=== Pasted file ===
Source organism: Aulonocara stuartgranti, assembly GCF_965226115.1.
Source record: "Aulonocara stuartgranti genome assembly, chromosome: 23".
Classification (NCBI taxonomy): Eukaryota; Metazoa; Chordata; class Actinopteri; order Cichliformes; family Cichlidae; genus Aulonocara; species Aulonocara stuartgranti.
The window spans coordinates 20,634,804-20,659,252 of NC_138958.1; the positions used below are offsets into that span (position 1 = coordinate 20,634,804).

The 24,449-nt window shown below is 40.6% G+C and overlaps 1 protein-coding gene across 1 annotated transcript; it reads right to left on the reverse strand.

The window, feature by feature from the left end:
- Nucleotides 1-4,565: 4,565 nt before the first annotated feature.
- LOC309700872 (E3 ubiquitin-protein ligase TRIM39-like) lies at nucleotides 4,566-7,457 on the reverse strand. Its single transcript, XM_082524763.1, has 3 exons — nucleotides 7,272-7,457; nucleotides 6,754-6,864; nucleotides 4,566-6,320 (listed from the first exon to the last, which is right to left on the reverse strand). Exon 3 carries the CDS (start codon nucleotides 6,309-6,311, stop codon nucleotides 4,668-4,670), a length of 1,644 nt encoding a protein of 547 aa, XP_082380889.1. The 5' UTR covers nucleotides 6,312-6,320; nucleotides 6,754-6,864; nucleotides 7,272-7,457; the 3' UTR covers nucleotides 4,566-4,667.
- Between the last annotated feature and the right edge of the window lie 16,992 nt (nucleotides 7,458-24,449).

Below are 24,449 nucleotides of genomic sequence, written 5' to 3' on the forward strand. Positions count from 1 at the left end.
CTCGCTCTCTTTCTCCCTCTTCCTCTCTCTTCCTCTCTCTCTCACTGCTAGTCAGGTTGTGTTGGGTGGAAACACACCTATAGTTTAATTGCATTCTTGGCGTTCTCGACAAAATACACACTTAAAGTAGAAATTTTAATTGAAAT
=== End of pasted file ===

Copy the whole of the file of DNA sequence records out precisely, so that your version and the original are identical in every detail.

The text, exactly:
Source organism: Aulonocara stuartgranti, assembly GCF_965226115.1.
Source record: "Aulonocara stuartgranti genome assembly, chromosome: 23".
Classification (NCBI taxonomy): Eukaryota; Metazoa; Chordata; class Actinopteri; order Cichliformes; family Cichlidae; genus Aulonocara; species Aulonocara stuartgranti.
The window spans coordinates 20,634,804-20,659,252 of NC_138958.1; the positions used below are offsets into that span (position 1 = coordinate 20,634,804).

The 24,449-nt window shown below is 40.6% G+C and overlaps 1 protein-coding gene across 1 annotated transcript; it reads right to left on the reverse strand.

The window, feature by feature from the left end:
- Nucleotides 1-4,565: 4,565 nt before the first annotated feature.
- LOC309700872 (E3 ubiquitin-protein ligase TRIM39-like) lies at nucleotides 4,566-7,457 on the reverse strand. Its single transcript, XM_082524763.1, has 3 exons — nucleotides 7,272-7,457; nucleotides 6,754-6,864; nucleotides 4,566-6,320 (listed from the first exon to the last, which is right to left on the reverse strand). Exon 3 carries the CDS (start codon nucleotides 6,309-6,311, stop codon nucleotides 4,668-4,670), a length of 1,644 nt encoding a protein of 547 aa, XP_082380889.1. The 5' UTR covers nucleotides 6,312-6,320; nucleotides 6,754-6,864; nucleotides 7,272-7,457; the 3' UTR covers nucleotides 4,566-4,667.
- Between the last annotated feature and the right edge of the window lie 16,992 nt (nucleotides 7,458-24,449).

Below are 24,449 nucleotides of genomic sequence, written 5' to 3' on the forward strand. Positions count from 1 at the left end.
CTCGCTCTCTTTCTCCCTCTTCCTCTCTCTTCCTCTCTCTCTCACTGCTAGTCAGGTTGTGTTGGGTGGAAACACACCTATAGTTTAATTGCATTCTTGGCGTTCTCGACAAAATACACACTTAAAGTAGAAATTTTAATTGAAAT